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Very well said. At the end of the day, the monarch is essentially a rubber stamp for the government. Their main duty is smile and wave, smile and wave.
It depends, King Juan Carlos, for example, made decisions during his reign and used his influence and his contacts to bring business to Spain. She did a lot more than smile and wave...
King Felipe VI is not as influential as his father, but in this pandemic situation he also used his contacts to raise protective materials and fans for Spain.
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  #974  
Old 05-02-2020, 01:40 PM
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Originally Posted by Blog Real View Post
But the same goes for the heads of state of the republics.
The role of a head of state is to represent a country and this requires preparation. Prince William is being prepared, obviously.

Since before his birth, if one takes in to account, how his parents met.

And this is much more, than one can say about all these political adventurers, which had childhood dreams of being an astronaut, a cowboy or a fireman... and ended up by accident as head of state...

And if one thinks, the Monarch should have more power: A) Beware what you ask for... and B) We are not living at the end of history... The Monarch is there as potential political leader in times of societal turmoil, always!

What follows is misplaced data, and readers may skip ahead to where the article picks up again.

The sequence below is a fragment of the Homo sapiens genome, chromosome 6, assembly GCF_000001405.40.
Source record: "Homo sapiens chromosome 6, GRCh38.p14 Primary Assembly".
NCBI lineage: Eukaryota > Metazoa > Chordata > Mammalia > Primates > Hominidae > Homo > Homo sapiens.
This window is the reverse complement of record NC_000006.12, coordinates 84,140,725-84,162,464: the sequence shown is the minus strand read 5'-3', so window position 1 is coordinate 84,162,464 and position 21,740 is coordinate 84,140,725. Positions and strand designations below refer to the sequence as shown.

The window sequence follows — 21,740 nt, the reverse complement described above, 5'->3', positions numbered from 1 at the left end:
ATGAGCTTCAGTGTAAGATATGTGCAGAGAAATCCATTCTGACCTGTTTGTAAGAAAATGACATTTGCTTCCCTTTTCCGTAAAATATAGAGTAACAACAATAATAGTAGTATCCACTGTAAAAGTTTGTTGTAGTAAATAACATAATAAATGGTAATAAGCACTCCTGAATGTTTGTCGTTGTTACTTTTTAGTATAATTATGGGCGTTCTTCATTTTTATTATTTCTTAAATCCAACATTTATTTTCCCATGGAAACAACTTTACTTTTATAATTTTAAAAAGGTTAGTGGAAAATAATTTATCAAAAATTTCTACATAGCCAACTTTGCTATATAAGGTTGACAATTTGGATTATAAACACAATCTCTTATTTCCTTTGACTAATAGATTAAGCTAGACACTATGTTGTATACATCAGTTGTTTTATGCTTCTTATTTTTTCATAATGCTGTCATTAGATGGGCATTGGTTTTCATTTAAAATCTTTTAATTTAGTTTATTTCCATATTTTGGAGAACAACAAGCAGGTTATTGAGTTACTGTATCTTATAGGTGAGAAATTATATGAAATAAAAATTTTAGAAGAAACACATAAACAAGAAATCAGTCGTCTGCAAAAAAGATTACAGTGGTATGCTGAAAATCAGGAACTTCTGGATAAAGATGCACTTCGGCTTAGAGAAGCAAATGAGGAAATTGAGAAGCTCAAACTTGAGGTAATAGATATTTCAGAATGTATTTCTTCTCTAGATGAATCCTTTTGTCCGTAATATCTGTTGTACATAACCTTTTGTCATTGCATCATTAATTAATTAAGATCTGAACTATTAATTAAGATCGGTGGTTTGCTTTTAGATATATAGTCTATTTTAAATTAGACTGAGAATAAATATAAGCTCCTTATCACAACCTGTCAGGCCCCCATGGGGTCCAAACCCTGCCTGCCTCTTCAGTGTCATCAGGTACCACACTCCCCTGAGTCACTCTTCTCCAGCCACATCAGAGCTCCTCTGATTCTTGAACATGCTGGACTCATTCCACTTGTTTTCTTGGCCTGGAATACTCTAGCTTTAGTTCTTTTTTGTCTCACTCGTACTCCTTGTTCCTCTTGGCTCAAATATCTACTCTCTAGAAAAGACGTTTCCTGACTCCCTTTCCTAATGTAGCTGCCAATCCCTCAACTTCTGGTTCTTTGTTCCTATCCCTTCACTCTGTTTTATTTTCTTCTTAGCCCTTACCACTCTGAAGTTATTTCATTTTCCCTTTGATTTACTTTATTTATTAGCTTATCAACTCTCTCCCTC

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  #975  
Old 05-02-2020, 03:30 PM
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Originally Posted by Duc_et_Pair View Post


Conclusion: Prince William is very suitable. His duty is essentially to keep his mouth shut and to wave. Which he does in a terrific way. And he was already "suitable" when he was in his mother's womb because even being born after his father's death would have made him an heir anyway. Mind you, a better illustration that there is no any requirement for this "job", is hard to find.
History has taught us that eligibility is not necessarily the same as suitability - as William will surely be aware of based on the history with his grandmother's uncle... The Belgians might also add their own story with king Leopold to show that some are more suitable than others to fulfil the role of Sovereign.
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  #976  
Old 05-02-2020, 04:47 PM
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I have no idea what William's political views are so in that regard he's eminently suitable to be king. We don't need or want to know & he doesn't share his views publicly that I'm aware of. So everyone's happy.
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  #977  
Old 05-02-2020, 05:06 PM